Universities are under increasing pressure to produce the kind of graduates that employers want and employers often report that graduates do not possess the desired attributes for employment (Glover et.al. 2002: 293; Parker & Griesel, 2009; Chetty, 2012; Keeling & Hersh, 2012). Universities are exploring different options to make graduates more “work ready” for a wider variety of work contexts. The challenge for universities is to systematically plan to improve graduateness in a pedagogically sound way within the curriculum. This paper draws on the view of Bridgstock (2009) who explains that in a rapidly changing knowledge intensive and technologically advancing economy, students require more than a set of graduate attributes that are desirable to employers in the immediate future. The focus should instead be on developing in graduates the attributes that would best serve them, employers and society for the longer term and be relevant for future decades. Bridgstock (2009:32) identifies self-management and career management skills as necessary graduate attributes that would allow graduates to “proactively navigate the world of work and self-manage the career building process” regardless of the dynamically changing and unpredictable work contexts. The key concepts, graduate attributes, graduateness, employability and career management are explained and thereafter, the use of a career management portfolio as a pedagogically sound, systematic and strategic approach for improving graduateness are explained. Some implications of implementing such an approach are also considered.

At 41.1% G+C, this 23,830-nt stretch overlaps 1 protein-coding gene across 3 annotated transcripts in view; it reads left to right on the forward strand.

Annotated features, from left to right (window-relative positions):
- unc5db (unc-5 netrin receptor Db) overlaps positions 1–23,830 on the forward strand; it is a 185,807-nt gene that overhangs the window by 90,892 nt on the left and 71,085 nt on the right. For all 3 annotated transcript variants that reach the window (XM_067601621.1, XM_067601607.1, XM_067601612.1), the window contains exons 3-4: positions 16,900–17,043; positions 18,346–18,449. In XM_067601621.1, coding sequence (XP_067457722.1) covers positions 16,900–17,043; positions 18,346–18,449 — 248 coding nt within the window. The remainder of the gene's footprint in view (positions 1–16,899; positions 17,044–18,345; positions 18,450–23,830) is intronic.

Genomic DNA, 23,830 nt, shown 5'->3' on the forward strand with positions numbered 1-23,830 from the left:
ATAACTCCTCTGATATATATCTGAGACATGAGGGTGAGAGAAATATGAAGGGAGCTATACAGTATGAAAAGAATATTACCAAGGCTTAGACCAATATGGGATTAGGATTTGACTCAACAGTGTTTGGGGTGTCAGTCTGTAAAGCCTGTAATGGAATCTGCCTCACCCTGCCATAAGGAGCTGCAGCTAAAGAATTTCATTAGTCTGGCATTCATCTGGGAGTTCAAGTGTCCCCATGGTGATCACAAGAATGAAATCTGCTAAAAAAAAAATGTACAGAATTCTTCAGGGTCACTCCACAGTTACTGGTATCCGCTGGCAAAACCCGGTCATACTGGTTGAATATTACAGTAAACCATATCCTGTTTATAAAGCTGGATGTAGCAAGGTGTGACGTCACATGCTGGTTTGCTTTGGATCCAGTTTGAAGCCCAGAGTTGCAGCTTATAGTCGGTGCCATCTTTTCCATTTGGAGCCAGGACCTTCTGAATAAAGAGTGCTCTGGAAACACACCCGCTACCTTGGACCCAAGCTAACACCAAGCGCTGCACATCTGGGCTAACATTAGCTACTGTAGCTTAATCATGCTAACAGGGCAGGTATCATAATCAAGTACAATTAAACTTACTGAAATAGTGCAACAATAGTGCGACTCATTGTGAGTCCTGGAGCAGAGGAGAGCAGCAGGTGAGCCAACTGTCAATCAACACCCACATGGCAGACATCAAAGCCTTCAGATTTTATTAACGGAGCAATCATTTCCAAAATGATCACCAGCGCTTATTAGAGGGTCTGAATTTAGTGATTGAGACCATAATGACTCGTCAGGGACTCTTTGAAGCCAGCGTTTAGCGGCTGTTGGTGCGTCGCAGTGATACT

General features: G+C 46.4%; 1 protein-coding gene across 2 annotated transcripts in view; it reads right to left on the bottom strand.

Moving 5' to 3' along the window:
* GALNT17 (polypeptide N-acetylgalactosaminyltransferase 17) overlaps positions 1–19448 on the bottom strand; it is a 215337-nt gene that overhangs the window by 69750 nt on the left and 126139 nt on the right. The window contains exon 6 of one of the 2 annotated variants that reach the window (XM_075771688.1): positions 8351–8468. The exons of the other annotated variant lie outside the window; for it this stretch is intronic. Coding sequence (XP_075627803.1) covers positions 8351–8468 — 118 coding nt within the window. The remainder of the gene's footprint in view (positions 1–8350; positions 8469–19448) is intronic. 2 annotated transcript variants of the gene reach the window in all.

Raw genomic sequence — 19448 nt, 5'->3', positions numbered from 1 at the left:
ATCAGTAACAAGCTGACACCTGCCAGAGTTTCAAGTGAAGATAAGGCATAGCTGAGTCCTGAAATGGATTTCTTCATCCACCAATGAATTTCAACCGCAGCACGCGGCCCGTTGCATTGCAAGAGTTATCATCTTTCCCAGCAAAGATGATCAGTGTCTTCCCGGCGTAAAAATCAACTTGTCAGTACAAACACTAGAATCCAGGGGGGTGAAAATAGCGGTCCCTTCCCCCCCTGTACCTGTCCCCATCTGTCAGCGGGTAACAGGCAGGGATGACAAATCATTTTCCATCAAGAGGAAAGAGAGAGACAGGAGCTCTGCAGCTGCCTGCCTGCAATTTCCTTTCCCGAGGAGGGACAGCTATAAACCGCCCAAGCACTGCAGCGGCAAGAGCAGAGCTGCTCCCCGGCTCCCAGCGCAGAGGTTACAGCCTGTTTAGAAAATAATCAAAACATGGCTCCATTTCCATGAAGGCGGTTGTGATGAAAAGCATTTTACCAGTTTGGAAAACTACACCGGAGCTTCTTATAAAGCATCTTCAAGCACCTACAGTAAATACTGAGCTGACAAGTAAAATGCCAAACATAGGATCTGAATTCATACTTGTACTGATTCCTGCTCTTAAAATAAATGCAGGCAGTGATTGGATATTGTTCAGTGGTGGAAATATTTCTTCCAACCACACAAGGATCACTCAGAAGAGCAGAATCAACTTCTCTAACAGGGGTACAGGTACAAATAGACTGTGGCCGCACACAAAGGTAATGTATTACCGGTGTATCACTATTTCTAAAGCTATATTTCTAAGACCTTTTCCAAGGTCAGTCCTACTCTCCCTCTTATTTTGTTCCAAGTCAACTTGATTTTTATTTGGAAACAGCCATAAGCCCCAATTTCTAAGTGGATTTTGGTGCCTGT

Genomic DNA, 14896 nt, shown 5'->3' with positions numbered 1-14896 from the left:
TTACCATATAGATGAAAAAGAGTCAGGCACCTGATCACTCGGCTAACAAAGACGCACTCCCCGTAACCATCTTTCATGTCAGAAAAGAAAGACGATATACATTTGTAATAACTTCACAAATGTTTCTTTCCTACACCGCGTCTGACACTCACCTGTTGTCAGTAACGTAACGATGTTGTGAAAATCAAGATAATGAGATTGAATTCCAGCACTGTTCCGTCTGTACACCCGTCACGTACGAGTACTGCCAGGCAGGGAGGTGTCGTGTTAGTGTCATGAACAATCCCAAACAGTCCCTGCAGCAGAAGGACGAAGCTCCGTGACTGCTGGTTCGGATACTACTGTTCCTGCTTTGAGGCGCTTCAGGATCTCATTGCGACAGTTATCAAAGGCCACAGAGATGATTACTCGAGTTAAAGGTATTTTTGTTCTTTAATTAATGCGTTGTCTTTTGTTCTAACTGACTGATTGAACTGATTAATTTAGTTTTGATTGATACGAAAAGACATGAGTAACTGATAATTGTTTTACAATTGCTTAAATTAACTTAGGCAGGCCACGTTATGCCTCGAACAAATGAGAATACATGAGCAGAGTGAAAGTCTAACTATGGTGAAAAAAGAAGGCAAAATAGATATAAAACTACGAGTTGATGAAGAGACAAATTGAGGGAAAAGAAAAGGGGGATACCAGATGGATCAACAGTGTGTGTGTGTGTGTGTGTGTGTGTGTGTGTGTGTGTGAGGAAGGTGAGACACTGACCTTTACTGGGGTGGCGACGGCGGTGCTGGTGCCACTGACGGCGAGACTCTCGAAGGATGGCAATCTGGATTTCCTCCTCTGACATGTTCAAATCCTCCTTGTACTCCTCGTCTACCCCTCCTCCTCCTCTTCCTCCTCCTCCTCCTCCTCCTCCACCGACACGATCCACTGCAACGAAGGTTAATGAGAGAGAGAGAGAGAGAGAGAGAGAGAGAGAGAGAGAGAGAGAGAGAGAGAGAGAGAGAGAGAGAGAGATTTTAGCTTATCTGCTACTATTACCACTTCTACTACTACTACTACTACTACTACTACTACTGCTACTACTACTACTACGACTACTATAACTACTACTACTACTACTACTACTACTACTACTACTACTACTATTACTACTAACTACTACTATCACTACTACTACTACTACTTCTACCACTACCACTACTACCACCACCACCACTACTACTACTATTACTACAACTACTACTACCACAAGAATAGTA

Using Semantic Differential to Explore Life Sciences Academics’ Perceptions of Academic Identity